2.2. Procedure

Participants were recruited between June and December 2019 via postings in Facebook groups as well as with flyers at the University of Duisburg-Essen and other places open to the public (such as public library). Participants who were interested in participating got in touch with the study team via e-mail. The study team then contacted those possible participants for a telephone interview. The telephone interview was conducted to check in and exclusion criteria, such as sufficient knowledge of the German language, no current mental disorder, no drug or alcohol abuse and a BMI between 18.5 and 24. Since this was a pilot study and the main goal was to examine interoception in an EMA-setting, we aimed for participants without a current mental disorder to keep the test burden low. Participants were asked whether they were currently, diagnosed with a mental disorder or were receiving treatment for a mental disorder. In case of current mental disorders, participants were immediately excluded from study participation. For assessing the BMI, participants were asked for their height and their weight. Then, the BMI was calculated. If the BMI was below 18.5 or over 24, participants were excluded from the study. When participants met the eligibility criteria, they were invited to our lab. Prior to the assessments, participants were informed about the purpose of the study, the voluntary nature of their participation, data storage and security. They gave written informed consent before participating. The study was approved by the responsible Ethic Committee of the University of Duisburg-Essen and was in accordance with the Declaration of Helsinki [47]. For their participation, participants received 60 EUR or five hours of study credit and 10 EUR. Participants’ recruitment first included a telephone interview. The study included three main assessments (baseline, EMA, post), which are described in detail in the following.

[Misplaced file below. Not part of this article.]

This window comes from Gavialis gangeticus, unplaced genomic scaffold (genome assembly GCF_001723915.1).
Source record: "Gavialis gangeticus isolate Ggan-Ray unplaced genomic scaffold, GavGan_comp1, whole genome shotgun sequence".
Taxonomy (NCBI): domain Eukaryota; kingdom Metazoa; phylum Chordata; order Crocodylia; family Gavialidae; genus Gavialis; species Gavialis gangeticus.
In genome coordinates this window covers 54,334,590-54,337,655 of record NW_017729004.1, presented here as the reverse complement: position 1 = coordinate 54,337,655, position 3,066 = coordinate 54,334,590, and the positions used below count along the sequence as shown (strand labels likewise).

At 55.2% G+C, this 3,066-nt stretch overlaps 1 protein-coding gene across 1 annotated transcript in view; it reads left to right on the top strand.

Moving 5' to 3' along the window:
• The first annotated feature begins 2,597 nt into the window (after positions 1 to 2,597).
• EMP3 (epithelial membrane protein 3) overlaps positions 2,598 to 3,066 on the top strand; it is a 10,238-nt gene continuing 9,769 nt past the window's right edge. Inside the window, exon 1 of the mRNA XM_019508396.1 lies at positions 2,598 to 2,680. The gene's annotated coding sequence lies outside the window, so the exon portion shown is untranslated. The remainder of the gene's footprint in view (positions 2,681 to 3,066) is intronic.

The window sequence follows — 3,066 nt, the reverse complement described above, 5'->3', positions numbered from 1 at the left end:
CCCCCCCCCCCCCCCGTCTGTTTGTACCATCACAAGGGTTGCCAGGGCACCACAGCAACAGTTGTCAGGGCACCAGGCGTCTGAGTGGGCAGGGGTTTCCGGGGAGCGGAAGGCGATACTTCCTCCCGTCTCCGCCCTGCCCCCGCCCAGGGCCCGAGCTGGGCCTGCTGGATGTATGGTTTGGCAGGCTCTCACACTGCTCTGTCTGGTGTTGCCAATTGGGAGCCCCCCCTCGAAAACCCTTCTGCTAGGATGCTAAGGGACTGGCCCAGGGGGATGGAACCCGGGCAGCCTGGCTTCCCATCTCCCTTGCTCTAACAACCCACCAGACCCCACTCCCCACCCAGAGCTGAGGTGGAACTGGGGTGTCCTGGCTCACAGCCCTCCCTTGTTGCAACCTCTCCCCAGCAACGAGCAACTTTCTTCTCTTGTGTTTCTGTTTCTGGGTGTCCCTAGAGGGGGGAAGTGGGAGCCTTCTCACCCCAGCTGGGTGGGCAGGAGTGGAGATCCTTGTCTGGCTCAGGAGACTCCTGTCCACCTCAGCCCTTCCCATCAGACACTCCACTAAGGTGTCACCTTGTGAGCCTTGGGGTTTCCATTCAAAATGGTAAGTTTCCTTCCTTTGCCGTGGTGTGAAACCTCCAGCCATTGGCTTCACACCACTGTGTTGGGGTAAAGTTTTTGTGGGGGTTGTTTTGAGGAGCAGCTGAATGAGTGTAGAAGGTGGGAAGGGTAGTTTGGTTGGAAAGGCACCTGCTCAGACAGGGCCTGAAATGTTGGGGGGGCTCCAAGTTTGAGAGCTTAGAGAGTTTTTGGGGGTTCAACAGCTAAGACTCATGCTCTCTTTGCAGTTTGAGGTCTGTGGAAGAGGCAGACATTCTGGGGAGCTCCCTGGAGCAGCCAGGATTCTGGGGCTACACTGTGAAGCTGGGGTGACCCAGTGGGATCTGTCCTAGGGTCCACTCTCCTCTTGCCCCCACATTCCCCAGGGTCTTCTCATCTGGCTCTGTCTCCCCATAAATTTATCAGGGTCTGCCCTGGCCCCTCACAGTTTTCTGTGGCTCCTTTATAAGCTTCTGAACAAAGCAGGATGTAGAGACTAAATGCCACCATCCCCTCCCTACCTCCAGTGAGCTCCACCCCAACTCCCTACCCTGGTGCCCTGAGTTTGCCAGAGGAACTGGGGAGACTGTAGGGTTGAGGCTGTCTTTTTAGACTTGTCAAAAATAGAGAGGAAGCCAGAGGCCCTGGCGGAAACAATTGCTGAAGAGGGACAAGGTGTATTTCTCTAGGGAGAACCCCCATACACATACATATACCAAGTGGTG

2.2.1. Baseline Assessment

Participants underwent a baseline assessment (T0) in our lab including a structured clinical interview (Mini-DIPS) [46] on mental disorders to verify the participants’ report in the prior telephone interview that they were currently not suffering from a mental disorder. The Mini-DIPS was conducted by researchers who had at least a Bachelor Degree in psychology and were familiar with the ICD-10 classification system of mental diseases [48]. Additionally, those researchers had received a training in conducting the Mini-DIPS prior to the start of this study. In case a current mental disorder was diagnosed, participants were excluded right away and were informed about the diagnoses and treatment options at the outpatient clinic for mental health at the local university and additional contacts to get help. All participants without a current mental disorder and/or a mental disorder in the past filled out questionnaires. Additionally, they conducted a heartbeat perception task (pre-HPT) in our lab to assess participants’ interoceptive accuracy and awareness. If they reported drug use in the sociodemographic questionnaire, which they had not mentioned before, they were excluded (see Figure 1).

2.2.2. 7-Day EMA